As a Northern Country, one unique risk that Canada faces is the wildlife, particularly the arctic animals we have here. One species, in particular, can pose a major threat to people and that is the polar bear. In fact, this is the problem facing 2 Canadians towns with bear warnings after polar bears were spotted there.
The towns under the warning are St. Lewis and Charlottetown. Both are smaller communities on the Atlantic coast in Labrador. These particular towns are towards the southern coast of Labrador. However, the warning issued for these towns also warns people along the Northern coast to be cautious of the polar bears as well.
The warning comes from Newfoundland and Labrador's Department of Fisheries and Land Resources. They report that residents have spotted polar bears in both towns. While they say they have conservation officers monitoring the situations, they have some warnings for residents as well.
They suggest that people in those areas should keep pets inside, travel in groups as much as possible, and never approach a fresh kill or carcass. Beyond that, they also recommend storing garbage so as to not attract the hungry bears to their backyards. The department also warns that under no circumstances should anyone approach a polar bear.
Of course, those are tips to help avoid a bear encounter, but the department also has some potentially life-saving advice if you do unfortunately encounter a polar bear.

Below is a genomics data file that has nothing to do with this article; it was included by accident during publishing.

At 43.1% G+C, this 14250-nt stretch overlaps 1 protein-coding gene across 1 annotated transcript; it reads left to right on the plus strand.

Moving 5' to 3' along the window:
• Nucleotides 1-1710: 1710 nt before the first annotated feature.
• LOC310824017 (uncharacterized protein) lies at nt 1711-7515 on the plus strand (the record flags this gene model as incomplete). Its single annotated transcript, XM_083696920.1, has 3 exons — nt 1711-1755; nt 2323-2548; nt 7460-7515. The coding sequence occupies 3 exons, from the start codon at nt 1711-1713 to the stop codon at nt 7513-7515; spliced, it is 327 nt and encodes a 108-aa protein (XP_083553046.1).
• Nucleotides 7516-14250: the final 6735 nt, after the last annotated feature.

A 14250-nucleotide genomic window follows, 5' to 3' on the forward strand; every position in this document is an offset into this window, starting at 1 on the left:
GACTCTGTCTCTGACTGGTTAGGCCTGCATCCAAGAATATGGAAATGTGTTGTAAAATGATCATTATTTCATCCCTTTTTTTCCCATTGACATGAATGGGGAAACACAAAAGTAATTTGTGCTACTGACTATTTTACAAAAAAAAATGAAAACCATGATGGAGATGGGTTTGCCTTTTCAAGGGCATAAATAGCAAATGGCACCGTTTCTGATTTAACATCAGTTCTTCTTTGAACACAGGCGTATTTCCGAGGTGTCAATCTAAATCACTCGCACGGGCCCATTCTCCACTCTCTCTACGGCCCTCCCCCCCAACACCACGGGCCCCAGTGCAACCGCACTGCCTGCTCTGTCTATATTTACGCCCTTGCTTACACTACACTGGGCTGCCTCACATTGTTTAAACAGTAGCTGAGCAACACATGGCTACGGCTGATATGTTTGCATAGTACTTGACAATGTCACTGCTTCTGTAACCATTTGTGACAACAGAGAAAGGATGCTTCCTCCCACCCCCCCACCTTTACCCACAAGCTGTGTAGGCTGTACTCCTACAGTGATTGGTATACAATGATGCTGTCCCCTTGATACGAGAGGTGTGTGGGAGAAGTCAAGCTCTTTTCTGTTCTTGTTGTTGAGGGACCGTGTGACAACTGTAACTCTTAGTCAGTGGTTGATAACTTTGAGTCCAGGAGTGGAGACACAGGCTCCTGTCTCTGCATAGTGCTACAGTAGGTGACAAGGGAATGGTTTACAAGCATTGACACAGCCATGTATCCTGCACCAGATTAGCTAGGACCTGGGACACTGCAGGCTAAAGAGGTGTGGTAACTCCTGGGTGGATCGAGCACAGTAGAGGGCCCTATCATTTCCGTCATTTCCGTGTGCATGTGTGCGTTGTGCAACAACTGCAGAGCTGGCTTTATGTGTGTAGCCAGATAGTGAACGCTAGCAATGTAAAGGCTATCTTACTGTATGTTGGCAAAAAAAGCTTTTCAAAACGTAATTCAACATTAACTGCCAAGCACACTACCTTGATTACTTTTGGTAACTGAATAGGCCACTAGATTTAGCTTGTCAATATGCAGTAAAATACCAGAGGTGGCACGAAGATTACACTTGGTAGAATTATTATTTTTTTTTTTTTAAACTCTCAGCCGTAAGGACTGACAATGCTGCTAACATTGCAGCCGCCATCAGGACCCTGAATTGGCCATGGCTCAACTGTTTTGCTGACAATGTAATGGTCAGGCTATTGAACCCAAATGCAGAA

If the bear has not noticed you, they advise that you remain downwind of the bear and back away quietly, while keeping eyes on the bear. They also warn to never get between a bear and her cubs.
If the bear has seen or even smelled you, then you are supposed to remain calm, back away but don't run, and don't make eye contact with the bear. You are also warned to give the bear an escape route.
Polar bears don't naturally hunt humans, but if they are hungry and desperate enough, a human is not off the table in terms of what they will eat as carnivores. They also are easily able to take us down. At 1000 pounds, they are not only massive but also shockingly agile and will outrun a human no problem.
Just last July, a 31-year-old man in Nunavut was actually killed when a polar bear attacked him and his children. He died protecting them and people in the area killed the polar bear.
The reason that polar bears often come into towns looking for food is that the ice on the water that they usually hunt and live on is starting to melt and break away, posing a threat to their lifestyles.
Disclaimer: Cover photo used for illustrative purposes only.